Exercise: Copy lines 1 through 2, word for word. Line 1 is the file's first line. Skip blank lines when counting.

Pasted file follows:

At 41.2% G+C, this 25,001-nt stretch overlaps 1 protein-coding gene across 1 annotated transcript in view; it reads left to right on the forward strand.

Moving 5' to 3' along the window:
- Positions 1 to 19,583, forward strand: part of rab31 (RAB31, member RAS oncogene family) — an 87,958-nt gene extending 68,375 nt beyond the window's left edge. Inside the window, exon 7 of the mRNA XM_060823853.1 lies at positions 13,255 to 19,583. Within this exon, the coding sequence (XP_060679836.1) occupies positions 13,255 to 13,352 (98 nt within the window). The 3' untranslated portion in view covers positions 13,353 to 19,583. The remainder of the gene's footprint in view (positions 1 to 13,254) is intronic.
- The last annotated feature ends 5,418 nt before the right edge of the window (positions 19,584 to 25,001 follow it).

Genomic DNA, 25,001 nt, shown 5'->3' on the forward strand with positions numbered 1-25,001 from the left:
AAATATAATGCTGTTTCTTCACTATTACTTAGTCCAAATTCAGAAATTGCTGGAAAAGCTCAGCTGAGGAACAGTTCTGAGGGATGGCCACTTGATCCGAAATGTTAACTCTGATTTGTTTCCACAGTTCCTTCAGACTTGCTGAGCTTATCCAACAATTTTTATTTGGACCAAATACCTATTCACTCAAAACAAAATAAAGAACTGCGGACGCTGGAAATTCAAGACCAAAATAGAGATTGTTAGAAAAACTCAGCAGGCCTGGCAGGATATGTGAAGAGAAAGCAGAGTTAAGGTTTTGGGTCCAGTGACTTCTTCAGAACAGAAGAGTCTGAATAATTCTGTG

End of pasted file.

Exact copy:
At 41.2% G+C, this 25,001-nt stretch overlaps 1 protein-coding gene across 1 annotated transcript in view; it reads left to right on the forward strand.

Moving 5' to 3' along the window: